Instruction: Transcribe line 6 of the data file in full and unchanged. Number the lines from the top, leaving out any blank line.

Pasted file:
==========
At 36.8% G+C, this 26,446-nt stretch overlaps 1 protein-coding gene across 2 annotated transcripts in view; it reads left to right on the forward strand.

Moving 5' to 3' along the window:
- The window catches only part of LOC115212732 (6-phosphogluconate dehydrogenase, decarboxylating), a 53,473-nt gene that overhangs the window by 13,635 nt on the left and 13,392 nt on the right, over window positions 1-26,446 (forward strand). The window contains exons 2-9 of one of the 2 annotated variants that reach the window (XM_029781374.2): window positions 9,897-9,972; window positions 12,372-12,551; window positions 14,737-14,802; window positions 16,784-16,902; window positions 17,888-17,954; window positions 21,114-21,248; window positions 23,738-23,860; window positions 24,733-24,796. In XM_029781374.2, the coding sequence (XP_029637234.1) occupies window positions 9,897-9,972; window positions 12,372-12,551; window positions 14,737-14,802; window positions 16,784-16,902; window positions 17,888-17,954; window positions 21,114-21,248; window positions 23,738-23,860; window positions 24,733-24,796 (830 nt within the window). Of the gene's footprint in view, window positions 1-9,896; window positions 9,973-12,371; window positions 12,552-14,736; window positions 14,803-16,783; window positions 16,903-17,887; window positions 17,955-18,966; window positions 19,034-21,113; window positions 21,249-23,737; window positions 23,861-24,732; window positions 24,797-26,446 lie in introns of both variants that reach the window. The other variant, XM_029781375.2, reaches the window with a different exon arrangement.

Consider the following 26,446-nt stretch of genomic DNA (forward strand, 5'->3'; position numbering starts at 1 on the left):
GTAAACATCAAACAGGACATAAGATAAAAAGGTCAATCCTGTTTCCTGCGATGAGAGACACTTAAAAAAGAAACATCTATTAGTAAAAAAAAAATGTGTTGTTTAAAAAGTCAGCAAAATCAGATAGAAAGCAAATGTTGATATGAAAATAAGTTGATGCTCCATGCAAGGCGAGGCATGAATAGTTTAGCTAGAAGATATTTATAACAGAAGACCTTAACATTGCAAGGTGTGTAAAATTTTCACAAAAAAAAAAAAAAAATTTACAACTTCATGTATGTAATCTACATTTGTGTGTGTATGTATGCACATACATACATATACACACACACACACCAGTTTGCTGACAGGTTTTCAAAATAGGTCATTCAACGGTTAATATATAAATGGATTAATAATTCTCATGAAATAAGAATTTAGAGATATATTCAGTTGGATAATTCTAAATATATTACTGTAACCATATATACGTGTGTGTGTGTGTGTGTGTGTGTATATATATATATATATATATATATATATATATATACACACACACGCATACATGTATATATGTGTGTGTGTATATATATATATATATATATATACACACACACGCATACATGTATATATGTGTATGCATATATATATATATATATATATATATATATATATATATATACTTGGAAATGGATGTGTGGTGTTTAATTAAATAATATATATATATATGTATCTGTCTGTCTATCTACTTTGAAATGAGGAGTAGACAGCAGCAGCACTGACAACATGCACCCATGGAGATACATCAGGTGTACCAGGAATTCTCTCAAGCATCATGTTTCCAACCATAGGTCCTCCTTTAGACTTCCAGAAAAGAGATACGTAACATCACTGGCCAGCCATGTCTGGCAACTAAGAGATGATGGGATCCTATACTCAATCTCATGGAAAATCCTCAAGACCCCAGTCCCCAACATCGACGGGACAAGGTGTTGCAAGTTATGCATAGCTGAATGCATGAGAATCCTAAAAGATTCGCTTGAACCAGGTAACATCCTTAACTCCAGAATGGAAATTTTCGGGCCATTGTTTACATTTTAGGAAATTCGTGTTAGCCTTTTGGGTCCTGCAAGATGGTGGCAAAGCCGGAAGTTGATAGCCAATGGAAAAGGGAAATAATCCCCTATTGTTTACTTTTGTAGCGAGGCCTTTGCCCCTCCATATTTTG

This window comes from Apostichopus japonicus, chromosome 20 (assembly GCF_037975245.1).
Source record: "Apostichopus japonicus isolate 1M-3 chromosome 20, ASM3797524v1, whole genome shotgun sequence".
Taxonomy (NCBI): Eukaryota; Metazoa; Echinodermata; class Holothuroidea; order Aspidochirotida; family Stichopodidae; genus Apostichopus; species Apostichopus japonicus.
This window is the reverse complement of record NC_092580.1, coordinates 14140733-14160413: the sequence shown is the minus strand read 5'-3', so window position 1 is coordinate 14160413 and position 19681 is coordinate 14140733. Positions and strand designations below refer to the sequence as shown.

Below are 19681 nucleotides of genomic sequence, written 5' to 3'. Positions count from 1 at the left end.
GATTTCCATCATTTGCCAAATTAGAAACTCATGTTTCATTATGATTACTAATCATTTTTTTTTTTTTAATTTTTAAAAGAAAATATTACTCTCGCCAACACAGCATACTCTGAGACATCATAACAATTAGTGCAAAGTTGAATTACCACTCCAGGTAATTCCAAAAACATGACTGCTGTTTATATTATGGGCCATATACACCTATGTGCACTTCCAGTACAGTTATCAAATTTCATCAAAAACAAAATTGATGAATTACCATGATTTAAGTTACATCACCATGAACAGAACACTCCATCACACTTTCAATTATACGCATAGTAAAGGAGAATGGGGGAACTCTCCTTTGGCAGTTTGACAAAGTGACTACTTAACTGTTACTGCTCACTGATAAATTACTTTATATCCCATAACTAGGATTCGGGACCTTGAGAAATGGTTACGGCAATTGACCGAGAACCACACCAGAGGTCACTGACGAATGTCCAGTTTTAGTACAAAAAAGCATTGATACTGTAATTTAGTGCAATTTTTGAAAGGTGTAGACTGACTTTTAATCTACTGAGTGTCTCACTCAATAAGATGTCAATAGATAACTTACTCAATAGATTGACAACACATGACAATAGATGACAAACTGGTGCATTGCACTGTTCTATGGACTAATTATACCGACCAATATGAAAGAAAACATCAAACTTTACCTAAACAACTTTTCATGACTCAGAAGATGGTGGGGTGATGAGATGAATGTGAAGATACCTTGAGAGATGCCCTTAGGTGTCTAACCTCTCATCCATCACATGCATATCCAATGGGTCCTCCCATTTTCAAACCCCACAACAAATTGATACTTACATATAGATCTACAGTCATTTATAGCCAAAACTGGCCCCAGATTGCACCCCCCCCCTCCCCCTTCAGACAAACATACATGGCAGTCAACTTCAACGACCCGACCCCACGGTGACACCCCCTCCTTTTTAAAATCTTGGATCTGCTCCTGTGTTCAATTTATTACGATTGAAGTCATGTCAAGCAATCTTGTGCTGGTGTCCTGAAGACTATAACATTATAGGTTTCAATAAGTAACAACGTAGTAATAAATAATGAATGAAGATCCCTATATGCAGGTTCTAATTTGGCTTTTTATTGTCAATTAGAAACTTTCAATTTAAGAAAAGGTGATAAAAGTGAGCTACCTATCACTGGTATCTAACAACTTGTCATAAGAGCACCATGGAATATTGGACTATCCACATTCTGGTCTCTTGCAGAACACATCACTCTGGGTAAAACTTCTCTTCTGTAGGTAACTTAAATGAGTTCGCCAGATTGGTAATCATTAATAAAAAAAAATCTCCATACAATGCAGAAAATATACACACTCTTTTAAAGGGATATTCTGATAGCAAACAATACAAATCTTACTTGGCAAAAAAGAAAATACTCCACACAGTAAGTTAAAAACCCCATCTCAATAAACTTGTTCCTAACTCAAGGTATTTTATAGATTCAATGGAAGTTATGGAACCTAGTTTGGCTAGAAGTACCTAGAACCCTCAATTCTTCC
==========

This window comes from Apostichopus japonicus, chromosome 20 (assembly GCF_037975245.1).